. . . . The boy begins to cry. “Papa, stop. You’re making me sad. Are all the good guys gone?” Looking through the gray skies toward the ashen Lincoln Memorial, where an ape sits in Abe’s chair, the man replies sadly, “Yes, son.”
They sat in silence for some time, gazing at their dilapidated world until the boy spoke again. “Papa, things just don’t make sense.”
Papa’s heart dropped into his empty stomach. He took his eyes off the gray sky and set them on the boy. “How so, son?”
The boy pointed to the Lincoln Memorial. “You said that was a shrine to a great man and that now it’s submerged in sludge.”
“I told you, Republicans melted the ice caps. Everything flooded. Gunk and slime washed up everywhere.”
“Looks like dirt and mud was just piled all around it. On purpose.” The boy turned to the WWII Memorial behind them. “Why wasn’t that buried?” He pointed to the other monuments in the area. “Or any of those?”
A nervous smile snuck onto Papa’s face. “Well, because–“
“That ape sitting in the giant chair.” The boy shook his head. “I watch him climb that sludge hill every morning. Just doesn’t move like an ape.”
Papa swallowed hard, then chuckled. “Well, apes–“
“And those cherry trees, why are they dead?”
“That’s because–ahem–because, um–“

“When the ice caps melted, if the city didn’t sink, wouldn’t there have been a lot of water for the trees?”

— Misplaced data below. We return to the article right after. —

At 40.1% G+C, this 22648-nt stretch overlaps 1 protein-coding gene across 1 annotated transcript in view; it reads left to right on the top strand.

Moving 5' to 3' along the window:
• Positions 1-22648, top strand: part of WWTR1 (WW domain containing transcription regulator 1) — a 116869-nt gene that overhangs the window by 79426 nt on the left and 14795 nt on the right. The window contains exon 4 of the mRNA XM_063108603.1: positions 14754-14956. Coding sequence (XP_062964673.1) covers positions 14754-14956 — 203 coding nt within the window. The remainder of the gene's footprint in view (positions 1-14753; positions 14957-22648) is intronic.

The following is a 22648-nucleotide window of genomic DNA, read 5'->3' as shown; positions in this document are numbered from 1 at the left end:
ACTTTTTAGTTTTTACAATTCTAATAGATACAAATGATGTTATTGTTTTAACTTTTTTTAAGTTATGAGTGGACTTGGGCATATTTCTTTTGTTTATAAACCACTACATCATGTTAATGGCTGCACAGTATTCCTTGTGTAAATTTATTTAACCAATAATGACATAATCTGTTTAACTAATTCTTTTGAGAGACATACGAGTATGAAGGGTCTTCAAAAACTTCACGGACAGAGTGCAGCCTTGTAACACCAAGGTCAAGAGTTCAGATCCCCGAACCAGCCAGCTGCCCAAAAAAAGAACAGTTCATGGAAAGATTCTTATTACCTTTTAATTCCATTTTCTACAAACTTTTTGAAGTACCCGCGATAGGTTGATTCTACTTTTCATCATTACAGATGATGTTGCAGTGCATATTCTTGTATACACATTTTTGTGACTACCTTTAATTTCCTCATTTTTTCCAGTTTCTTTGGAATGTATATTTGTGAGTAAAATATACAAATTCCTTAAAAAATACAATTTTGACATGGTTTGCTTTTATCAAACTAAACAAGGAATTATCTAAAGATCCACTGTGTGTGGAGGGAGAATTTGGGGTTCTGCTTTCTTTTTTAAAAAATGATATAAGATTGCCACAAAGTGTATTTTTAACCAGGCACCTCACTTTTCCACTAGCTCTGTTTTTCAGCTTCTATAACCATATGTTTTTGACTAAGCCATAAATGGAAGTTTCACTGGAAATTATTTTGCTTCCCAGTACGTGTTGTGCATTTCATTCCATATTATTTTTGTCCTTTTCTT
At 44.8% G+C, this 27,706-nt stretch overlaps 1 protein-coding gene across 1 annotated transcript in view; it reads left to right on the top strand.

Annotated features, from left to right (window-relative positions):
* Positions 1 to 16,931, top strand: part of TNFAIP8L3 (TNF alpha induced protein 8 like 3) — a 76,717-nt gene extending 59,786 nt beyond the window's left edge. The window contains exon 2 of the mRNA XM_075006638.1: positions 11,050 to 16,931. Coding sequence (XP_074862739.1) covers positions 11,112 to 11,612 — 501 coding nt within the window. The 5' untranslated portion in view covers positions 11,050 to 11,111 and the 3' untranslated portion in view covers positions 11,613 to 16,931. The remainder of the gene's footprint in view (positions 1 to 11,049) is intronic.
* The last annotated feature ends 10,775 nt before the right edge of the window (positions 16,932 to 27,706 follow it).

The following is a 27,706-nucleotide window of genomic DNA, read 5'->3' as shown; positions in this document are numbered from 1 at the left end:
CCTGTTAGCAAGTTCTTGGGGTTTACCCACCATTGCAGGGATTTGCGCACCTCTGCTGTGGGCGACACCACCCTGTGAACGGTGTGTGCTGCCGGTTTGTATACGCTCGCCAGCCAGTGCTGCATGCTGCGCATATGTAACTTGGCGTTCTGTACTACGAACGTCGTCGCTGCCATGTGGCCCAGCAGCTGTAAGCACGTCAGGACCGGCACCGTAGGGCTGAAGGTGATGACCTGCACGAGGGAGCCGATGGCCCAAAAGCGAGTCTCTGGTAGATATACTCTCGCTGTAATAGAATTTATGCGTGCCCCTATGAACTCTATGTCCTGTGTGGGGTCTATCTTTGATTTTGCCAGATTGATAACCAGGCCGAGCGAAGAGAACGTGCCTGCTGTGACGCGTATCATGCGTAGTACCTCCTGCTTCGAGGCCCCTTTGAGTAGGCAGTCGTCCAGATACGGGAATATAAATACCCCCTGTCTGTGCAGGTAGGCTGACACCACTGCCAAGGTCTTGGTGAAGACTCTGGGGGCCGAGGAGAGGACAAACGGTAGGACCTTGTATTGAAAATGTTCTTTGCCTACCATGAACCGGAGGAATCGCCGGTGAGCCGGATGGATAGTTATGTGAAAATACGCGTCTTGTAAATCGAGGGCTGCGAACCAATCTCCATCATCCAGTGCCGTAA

Papa’s breathing quickened. Please, boy, stop, he thought. No more questions. They can hear you. They don’t like questions.
The wind howled. As a dollar bill danced in the gust, Papa pointed with fervor. “See? The Great Shutdown closed the Fed. Now money blows around like garbage. They’ve destroyed everything. You can see this for yourself, can’t you? The Shutdown. You understand that, right?”
The boy trapped the bill with his foot then lifted the paper. He inspected it, running his finger along the front and flipping it over. “Is this really what money used to look like?”
“Yes. That’s what I’m telling you. Before the shutdown, when it still had value.”
“Didn’t money have pictures of the great old Americans?”
Papa snatched the bill from the boy’s hand, crumpled it into a ball, and tossed it away.
“If the government shut down seventy years ago,” the boy said, “who’s printing the money now?”
Papa wiped a clammy shaking hand across his forehead. Please, boy, he thought, I’m begging you. No more questions. I can’t tell you that the trees were killed with copper chloride, or the dirt was piled around Lincoln’s chair with bulldozers, or that the money is fake, or that the ape–that the ape is just a man in a costume. Nothing’s true. Maybe you can see this, but I can never tell you.
“It just doesn’t make sense. I mean–“
A deafening, high-pitched tone rang in Papa’s ears. He clutched the sides of his head. Whenever this sound came, he swore his skull was set to explode. He held tight until the ringing stopped and gave way to a calm, serious voice. “Come.”
“Papa, you okay? Is the pain back?”
Papa shook his head and took a moment to collect his thoughts despite the residue of the ringing.
“Hey, kid… son… no more talking. Let’s grab a bite.”
They walked around the corner to the food depot, a large circus-like tent hovering over dozens of folding tables topped with large trays, pots, and boxes of food. Workers with empty expressions handed out small portions and kept the lines moving.